When you think about work, does it generate a feeling of joy or dread?

Do you get excited looking at what you’ve accomplished at the end of the week, or do you start the Friday countdown on Wednesday? Considering that we spend 40-50 hours a week (or 45% of our waking hours) at our job, one would hope that we are spending it doing something that we enjoy and that matters to us and to others.

Unfortunately, all too often people get stuck somewhere. In fact, one third of all Americans say they ‘hate their job’ and two thirds of them say if they could do it all again, they would have chosen a different career. And of those who find ‘success’ (whatever that means), only 50% of them feel true satisfaction in their chosen career. Based on these statistics it is heartbreaking but not surprising that most suicides occur on Sunday nights and most heart attacks occur on Monday mornings.

Stuck in a rut?

The reality is that most of us must work. We have mortgages (or rent) to pay, families to feed, healthcare needs, and hopefully vacations. These commitments repeat themselves every single month. One can wonder if this unending need (or obligation) to work somehow overrides our desire to do good work because we must do it. Perhaps the problem is not the occupation we have chosen but instead the way we view our job. If we approach our work as a means to an end, literally to collect a paycheck, then it will deplete you and be unfulfilling, or worse yet, make you feel resentful in some way.

Check your perspective

I would like to encourage you to step back and look at your work through a different lens. List all the talents that God has given specifically to you. Are you using those gifts to glorify God? Are you challenging yourself to grow and learn? Do you treat each day as an opportunity to use the gifts that God has given you to truly make a difference in at least one person’s life each day? If you are not, consider why? What is stopping you? Is there something that can shift right where you are?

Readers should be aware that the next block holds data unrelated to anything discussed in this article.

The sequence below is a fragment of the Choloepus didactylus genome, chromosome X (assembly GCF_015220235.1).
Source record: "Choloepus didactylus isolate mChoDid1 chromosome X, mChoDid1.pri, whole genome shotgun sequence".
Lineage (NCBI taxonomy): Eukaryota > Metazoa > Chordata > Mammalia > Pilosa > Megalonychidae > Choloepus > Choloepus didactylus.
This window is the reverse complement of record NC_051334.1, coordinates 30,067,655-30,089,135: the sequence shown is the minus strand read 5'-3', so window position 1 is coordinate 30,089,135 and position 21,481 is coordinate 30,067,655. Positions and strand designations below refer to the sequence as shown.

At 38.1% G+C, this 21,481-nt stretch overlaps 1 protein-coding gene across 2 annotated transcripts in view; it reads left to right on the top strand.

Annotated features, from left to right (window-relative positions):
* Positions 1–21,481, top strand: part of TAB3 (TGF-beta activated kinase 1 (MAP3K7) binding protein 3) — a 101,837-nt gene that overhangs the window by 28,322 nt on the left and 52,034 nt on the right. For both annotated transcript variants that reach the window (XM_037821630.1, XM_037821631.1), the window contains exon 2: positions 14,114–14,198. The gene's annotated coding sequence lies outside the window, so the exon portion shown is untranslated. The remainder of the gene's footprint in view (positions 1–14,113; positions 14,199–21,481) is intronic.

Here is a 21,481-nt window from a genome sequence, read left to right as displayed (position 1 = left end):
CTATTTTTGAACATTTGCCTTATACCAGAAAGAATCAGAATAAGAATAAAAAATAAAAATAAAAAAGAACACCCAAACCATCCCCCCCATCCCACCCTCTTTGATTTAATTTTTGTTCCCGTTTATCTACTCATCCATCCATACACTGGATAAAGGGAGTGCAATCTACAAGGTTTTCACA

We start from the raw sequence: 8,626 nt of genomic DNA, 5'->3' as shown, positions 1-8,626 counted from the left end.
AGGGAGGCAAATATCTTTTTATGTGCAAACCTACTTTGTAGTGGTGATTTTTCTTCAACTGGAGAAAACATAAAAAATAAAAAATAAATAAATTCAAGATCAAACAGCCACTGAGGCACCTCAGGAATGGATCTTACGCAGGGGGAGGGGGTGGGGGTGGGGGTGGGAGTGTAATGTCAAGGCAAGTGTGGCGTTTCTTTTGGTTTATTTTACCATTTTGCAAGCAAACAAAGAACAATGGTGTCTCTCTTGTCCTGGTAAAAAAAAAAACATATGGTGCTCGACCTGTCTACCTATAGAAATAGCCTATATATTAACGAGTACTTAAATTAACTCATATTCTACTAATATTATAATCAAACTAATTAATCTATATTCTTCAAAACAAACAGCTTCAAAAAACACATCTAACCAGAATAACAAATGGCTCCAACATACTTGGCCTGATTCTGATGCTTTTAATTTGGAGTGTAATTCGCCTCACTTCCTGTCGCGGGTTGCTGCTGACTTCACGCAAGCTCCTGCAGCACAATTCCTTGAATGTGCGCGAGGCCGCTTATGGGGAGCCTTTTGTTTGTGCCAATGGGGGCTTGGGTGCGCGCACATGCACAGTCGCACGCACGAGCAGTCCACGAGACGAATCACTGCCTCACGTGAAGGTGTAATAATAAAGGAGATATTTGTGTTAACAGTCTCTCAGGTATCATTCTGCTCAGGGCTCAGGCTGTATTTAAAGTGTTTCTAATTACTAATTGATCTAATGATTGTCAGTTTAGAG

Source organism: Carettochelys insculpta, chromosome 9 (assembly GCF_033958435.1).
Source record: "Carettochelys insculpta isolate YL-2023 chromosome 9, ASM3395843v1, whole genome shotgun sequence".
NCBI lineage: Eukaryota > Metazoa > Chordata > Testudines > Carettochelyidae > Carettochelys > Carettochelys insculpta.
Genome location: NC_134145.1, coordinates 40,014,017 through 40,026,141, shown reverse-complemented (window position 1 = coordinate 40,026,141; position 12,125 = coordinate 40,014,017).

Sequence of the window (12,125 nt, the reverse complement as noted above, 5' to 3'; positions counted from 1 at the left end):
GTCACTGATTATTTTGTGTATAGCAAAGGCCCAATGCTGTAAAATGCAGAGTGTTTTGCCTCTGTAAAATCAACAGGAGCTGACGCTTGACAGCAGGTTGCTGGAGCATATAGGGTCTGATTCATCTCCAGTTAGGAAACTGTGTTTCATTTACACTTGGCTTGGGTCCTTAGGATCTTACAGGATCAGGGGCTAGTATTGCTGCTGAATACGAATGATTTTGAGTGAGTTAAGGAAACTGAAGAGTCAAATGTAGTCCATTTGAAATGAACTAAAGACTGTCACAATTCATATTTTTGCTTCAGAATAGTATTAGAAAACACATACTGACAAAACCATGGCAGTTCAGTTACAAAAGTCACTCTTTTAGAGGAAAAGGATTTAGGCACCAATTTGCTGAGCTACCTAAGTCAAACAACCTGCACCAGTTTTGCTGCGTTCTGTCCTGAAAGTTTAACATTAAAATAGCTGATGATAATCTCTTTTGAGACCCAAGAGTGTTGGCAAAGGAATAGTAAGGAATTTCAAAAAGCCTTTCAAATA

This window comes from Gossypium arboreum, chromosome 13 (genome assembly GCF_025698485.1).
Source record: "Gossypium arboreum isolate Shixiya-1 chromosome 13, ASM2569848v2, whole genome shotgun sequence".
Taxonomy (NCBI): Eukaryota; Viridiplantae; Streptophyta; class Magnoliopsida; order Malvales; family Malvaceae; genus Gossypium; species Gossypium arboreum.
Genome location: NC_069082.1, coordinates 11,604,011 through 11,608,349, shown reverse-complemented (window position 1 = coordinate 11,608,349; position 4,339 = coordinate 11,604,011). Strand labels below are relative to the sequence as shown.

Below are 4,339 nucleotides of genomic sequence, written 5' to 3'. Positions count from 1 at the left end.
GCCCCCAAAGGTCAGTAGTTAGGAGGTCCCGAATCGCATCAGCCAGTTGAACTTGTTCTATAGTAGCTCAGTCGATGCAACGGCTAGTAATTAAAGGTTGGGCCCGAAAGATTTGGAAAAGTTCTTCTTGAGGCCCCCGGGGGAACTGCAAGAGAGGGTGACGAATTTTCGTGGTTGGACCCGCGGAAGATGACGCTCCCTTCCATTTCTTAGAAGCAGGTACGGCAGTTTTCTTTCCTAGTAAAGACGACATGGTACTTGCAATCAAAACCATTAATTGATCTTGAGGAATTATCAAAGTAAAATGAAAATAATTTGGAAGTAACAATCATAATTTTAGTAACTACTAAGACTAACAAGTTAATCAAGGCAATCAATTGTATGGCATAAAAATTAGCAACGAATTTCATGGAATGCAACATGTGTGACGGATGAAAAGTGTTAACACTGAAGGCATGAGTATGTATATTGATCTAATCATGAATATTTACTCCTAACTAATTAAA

Before you blame your boss, the organization, or the industry all together, consider approaching your work with a renewed attitude and sense of purpose. If your heart still does not experience joy most of the time, what do you need to change? Who says you cannot launch on a different path for the next decade building on what you may have already mastered?

What we do matters

TwelveStone is a Christian company that honors God in how we spend our money, time, and influence. I firmly believe God cares as much about our work as He does about our worship. Every single day we get the opportunity to take care of people in Tennessee who are struggling with significant illness. Thankfully they are blessed physically, personally, and spiritually because of the job you do! If TwelveStone went out of business, it would have a tremendous impact on their quality of their life, immediately and longer term.

Following God’s Blueprints

Look at it this way, your job is not just about you. Your work serves others, and it supports you and your family. This company isn’t yours and it is not even mine. It is God’s company, and He needs you to be excellent because He is excellent. If you see a fellow co-worker who is feeling down or not living up to their potential, encourage them. There will be a day they can return the favor.

In the coming week I encourage you to consider these concepts:

  • You work in God’s building
  • You answer God’s phones
  • You mix God’s IV’s
  • You run God’s Rx packaging machines
  • You take care of God’s technology
  • You serve God’s patients in the Infusion Centers
  • You mail out God’s bills to his patients


I get asked all the time. How has your business been able to survive the COVID pandemic?

My answer is simple – “We did not just survive. We have thrived because I work with some of the most talented healthcare professionals in the country and they enjoy what they do.”